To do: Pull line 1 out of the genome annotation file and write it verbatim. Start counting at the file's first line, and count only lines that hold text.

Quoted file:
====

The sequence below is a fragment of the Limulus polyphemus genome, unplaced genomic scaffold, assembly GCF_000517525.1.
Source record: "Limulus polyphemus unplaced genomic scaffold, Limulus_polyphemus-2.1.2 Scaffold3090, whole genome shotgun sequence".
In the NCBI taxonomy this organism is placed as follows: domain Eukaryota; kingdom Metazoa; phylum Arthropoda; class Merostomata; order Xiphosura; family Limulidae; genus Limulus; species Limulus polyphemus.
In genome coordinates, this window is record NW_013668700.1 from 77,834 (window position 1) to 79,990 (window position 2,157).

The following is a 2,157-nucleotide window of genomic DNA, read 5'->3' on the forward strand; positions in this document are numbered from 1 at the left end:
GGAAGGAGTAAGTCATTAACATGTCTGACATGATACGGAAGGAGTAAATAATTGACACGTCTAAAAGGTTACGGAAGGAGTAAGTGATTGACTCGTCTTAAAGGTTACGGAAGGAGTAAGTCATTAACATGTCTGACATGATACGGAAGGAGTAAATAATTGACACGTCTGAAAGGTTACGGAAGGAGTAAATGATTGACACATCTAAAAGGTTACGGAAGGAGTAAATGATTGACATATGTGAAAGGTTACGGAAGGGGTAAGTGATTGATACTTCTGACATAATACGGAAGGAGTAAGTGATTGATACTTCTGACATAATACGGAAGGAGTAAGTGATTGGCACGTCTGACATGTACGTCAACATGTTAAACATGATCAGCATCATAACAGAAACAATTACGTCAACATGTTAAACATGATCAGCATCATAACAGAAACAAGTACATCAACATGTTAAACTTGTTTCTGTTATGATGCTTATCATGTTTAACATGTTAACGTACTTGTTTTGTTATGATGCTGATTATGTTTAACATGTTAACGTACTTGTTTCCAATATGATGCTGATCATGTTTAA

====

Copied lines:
The sequence below is a fragment of the Limulus polyphemus genome, unplaced genomic scaffold, assembly GCF_000517525.1.